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Basic Instinct

   

As is obvious from the plot echoes, bay-area color palette, and delicately coiffed blondes, Basic Instinct  is an homage to the most recent Sight & Sound Top 250's number one pick, Vertigo, but with that essential Verhoevian twist: it brings to the surface and exposes—beyond precedence—the pathological sensuality simmering barely beneath the obsessively controlled surfaces of Hitchcock's dirtiest film. Screening today and Saturday as part of Lincoln Center's Paul Verhoeven career retrospective, which doesn't shy away from the director's more low-brow fare (reminiscent of another recent re-evaluation of a Hitchock-inspired auteur, Brian De Palma), it's a dated satire that is refreshingly untimely for the moment.

It sounds just like the neo-noir erotic thrillers that thrived in the VCR heyday of the late 80s and early 90s: a rockstar is violently murdered amid what was once considered kinky sex. A cop with a troubled past is assigned to the case and quickly finds himself enthralled with the number one suspect: the beautiful blonde ex-girlfriend, a Berkeley-educated, millionaire crime writer who just may have written about this very murder a year before. But Michael Douglas isn't all that cool (that v-neck sweater), and the femme fatale is bisexual, and the stakes seem to dissipate against the bland cream-colored walls of their beige coastal homes, so devoid of mystery, so unlike that ill-fated Mission.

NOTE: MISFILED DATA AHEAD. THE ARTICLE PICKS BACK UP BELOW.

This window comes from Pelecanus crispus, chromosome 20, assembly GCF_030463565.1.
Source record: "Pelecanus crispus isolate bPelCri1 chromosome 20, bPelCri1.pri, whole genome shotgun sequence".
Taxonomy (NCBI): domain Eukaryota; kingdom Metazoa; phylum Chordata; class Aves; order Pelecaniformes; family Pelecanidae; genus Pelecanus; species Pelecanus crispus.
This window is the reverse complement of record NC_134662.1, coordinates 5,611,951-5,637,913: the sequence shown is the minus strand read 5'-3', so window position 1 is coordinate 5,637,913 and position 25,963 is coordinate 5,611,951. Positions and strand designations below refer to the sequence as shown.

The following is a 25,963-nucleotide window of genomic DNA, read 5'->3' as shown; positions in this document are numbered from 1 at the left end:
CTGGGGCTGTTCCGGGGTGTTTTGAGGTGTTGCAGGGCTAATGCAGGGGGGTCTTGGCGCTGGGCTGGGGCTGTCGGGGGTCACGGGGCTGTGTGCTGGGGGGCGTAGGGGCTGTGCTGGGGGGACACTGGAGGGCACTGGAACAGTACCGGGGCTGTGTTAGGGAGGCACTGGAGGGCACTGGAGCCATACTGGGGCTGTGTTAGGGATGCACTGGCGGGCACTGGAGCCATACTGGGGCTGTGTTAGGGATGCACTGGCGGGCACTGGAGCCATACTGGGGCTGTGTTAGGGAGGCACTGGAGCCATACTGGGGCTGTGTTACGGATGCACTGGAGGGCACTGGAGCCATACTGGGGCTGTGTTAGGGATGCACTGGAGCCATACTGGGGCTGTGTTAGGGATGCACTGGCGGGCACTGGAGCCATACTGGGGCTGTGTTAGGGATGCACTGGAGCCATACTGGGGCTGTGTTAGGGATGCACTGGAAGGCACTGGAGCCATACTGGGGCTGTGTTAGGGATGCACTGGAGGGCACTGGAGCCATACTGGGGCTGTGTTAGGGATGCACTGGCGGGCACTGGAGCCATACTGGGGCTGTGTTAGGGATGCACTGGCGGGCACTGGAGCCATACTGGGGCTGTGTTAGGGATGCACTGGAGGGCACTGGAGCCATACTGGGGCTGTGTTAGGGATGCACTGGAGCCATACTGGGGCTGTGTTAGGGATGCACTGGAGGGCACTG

Basic Instinct is most famous for two things: being protested by an LGBTQ community opposed to its murderous queer characters, and its explicit sex—both seemingly crowned by Sharon Stone's exposed labia. It's this latter controversy that's now most memorable and easily the most enjoyable aspect of the film. But there's something troubling about those hairless, not-too-muscular bodies in rhythmic motion, gender roles still essentially intact. Basic Instinct was the height of American VHS softcore, rentable at your nearest Blockbuster, ringing the death knell of its steamy, suburb-safe kind. A mere four years later James Spader was fucking a puckered wound on Rosanna Arquette's leg with a confusion and helpless abandon without match and the femme fatale no longer had the cultural cache to drive a sex scene. Basic Instinct isn't not funny, but it's not anywhere near as funny as 1998's Wild Things or the absurd acrobatics of Verhoeven's own Showgirls. On the eve of a truly nightmarish "making great again," let's insist on never being that uncontroversial again.

Past Screenings